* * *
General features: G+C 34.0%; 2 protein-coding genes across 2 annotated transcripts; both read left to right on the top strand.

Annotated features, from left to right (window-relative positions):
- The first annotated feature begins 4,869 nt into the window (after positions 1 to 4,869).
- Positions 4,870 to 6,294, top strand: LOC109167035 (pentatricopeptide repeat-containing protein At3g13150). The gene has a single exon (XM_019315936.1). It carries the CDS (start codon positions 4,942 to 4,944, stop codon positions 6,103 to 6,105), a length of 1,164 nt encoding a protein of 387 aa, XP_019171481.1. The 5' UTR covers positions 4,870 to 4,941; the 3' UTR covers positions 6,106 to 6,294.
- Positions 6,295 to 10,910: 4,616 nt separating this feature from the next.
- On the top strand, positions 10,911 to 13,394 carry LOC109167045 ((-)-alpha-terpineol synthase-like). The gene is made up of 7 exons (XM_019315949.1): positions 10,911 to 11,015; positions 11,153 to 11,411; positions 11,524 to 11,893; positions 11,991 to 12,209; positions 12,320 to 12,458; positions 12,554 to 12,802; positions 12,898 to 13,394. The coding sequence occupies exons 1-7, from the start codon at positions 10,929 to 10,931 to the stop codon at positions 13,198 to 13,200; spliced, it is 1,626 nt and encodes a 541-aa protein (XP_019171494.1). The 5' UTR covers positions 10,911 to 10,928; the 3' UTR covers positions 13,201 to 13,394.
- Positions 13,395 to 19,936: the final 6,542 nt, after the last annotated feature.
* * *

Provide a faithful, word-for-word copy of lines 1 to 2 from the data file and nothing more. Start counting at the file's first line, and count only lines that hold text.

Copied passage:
General features: G+C 34.0%; 2 protein-coding genes across 2 annotated transcripts; both read left to right on the top strand.

Annotated features, from left to right (window-relative positions):